First, while a cursory reading of the cases he cites might suggest he has a point, it should not surprise anyone that those cases refer to the rights of an undischarged bankrupt in good standing; that is, someone who is following the rules of bankruptcy, and honouring his obligations, and is up to date with his payments and his legally-required annual filings.
Those precedents don't apply to someone like Patrick, whose trustee withdrew from his file in disgust, who has refused to make the required payments, who has been stripped of the protections of bankruptcy, who is now the target of collection proceedings and who currently owes me almost $110,000. Given Patrick's years of contemptuous behaviour and non-payment, I can assure you that no sane court on the planet is going to extend him even the slightest sympathy once it understands Patrick's utter lack of interest in following court orders. But wait ... there's more.
If Patrick truly wanted to clarify whether he had standing to pursue this action, there is a trivial way to do this -- contact the federal Office of the Superintendent of Bankruptcy (OSB) and simply ask. What could be easier? Except that is not going to happen because Patrick is well aware that the OSB has been looking for him, and he has been dodging them for months now, which should tell you everything you need to know about how confident Patrick is in his own boy lawyer findings.
I look forward to learning the outcome of that hearing, wherein I'm fairly sure Patrick is going to have his pasty ass handed to him yet again, just like every other time when he assumed he was being stunningly clever but, instead, got disemboweled by the Court.
P.S. Even if the court allows that action to proceed, it will almost certainly require Patrick to put up significant surety, and if he manages to do that, I will be right there to ask where all that cash came from when he owes me as much as he does and refuses to pay.
Yeah, I'm sure this will all turn out just fine for Patrick. And by "fine," I mean spectacular dumpster fire.
P.P.S. The extra recent wrinkle in all of this is that, as I have already described, now that we have identified Patrick's employer, the Saskatchewan sheriffs have initiated garnishment proceedings. We'll see how that factors into the above.
BONUS TRACK: Ah, one last point. As we've noticed, Patrick does love to bury his audience under obscure precedents and rulings; what he has not done is admit to, or provide to his readership, the letter he received from the OSB making it thigh-suckingly clear that he has no right to pursue this (or any other) action.
I can state for a fact that, some time ago, the OSB sent a letter to Patrick, informing him that his current status as an undischarged bankrupt makes him ineligible to file or pursue actions like this. So one can ask the obvious question -- if Patrick is so eager to reproduce all of these precedents that ostensibly favour him, basic fairness suggests that he also publish that letter from the OSB, just so readers can draw their own conclusions. And yet .. and yet ... I am unaware of Patrick ever even mentioning the existence of that letter.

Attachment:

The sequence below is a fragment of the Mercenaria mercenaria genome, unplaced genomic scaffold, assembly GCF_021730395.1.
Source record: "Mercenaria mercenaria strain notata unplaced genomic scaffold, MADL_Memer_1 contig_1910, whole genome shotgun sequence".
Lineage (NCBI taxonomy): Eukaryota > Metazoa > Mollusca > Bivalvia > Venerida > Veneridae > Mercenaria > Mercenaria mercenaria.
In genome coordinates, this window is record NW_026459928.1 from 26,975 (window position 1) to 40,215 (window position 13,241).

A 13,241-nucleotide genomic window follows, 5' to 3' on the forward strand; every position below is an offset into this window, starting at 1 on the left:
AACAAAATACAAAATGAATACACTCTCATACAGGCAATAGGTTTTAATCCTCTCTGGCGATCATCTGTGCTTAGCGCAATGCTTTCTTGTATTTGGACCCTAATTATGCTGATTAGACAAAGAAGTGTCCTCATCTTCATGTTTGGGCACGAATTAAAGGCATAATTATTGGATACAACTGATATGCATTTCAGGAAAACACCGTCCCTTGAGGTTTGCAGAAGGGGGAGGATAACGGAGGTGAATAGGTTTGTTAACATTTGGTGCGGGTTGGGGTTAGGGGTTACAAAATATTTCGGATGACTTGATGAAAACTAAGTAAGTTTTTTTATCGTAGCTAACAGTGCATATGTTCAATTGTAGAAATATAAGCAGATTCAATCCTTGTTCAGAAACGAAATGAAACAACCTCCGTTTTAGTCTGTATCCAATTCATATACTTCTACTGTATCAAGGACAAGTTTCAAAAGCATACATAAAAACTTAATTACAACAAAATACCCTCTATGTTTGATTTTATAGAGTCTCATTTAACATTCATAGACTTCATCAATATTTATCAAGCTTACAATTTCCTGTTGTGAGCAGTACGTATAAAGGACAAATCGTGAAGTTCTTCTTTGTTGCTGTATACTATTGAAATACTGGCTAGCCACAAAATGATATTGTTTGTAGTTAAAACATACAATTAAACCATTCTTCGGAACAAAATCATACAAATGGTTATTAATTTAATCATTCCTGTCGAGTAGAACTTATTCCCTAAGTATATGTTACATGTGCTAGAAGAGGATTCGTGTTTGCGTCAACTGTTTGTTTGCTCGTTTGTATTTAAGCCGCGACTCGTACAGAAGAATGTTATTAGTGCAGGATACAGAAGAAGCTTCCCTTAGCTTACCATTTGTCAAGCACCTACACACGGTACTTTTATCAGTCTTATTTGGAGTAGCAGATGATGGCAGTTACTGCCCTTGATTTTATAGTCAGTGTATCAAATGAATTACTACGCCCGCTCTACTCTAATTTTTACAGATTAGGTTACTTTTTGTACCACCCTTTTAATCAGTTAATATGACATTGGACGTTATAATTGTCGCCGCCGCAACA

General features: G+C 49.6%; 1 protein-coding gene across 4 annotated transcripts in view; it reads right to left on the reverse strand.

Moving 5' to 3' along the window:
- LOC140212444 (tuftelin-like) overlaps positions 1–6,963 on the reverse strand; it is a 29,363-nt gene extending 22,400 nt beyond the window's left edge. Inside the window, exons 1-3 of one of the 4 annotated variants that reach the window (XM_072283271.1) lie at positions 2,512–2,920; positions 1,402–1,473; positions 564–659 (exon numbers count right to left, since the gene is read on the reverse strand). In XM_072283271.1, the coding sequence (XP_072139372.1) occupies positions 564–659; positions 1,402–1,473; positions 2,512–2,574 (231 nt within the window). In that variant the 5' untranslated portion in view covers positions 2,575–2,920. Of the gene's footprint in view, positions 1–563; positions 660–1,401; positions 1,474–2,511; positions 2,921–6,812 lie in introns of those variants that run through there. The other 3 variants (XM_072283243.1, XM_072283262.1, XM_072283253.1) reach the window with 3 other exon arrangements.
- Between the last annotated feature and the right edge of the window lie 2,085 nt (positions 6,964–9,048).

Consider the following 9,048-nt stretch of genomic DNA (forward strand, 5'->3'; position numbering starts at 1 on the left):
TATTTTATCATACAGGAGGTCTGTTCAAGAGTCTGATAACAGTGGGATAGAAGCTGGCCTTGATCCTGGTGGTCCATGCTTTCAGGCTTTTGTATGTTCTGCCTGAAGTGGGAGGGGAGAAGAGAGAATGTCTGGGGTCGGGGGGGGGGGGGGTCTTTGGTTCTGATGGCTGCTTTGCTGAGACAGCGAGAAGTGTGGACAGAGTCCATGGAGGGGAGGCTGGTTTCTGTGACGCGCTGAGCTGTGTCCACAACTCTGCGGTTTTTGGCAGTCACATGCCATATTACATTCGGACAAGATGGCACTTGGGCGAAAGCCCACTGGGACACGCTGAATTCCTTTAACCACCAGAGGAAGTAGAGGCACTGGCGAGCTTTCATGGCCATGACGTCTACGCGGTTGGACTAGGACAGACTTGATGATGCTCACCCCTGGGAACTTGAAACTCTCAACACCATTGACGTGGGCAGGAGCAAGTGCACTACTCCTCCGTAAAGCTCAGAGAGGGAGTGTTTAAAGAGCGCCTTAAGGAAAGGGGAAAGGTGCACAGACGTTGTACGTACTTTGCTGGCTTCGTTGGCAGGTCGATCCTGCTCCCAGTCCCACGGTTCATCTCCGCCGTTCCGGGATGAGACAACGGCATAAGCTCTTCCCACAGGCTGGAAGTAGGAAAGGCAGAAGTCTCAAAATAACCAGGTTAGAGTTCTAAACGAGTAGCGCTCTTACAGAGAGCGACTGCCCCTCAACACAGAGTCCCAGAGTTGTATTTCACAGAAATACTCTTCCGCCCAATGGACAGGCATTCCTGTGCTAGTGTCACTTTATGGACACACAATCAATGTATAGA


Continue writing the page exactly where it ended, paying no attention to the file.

Perhaps interested parties can ask him to share it online. Or, at the very least, simply admit to its existence. That seems only fair, no?
MORE BONUS: There is one more observation worth making here and that is, except for one action where Patrick Ross hired an actual lawyer, he has chosen to represent himself in every action since 2010 ... with predictably disastrous consequences. Quite simply, Patrick has lost every single action to me over the last 12 years, even the one where he shelled out for a lawyer, and that's because, while Patrick fancies himself quite the legal scholar, he invariably misunderstands and/or misinterprets every single thing he reads; hence, his results year after year. Which suggests a simple question:
Given how deeply Patrick has buried himself, why would he not hire a lawyer to assist him at this point? Rather than invent ludicrous precedents out of nothing, why would Patrick not do the smart thing and let an actual lawyer explain to him what he is and is not allowed to do? And I submit the answer is obvious -- Patrick has no interest in knowing the actual law. He understands that he has nothing, he just does not want to be told that by someone competent to explain it to him.
Quite simply, Patrick lives in his own little world where precedents say what he imagines them to say, and he does not want any hint that he is utterly out to lunch and headed for disaster. He is clearly happier in his fantasy world where he can't be held accountable, and with no one to try to actually educate him on how the law works.
And we've already seen how that ends. Every single time. And this time will be no different.
ADDITIONAL MUSINGS: I have, in fact, notified the OSB as to where Patrick works these days. Let's see how that works out for him.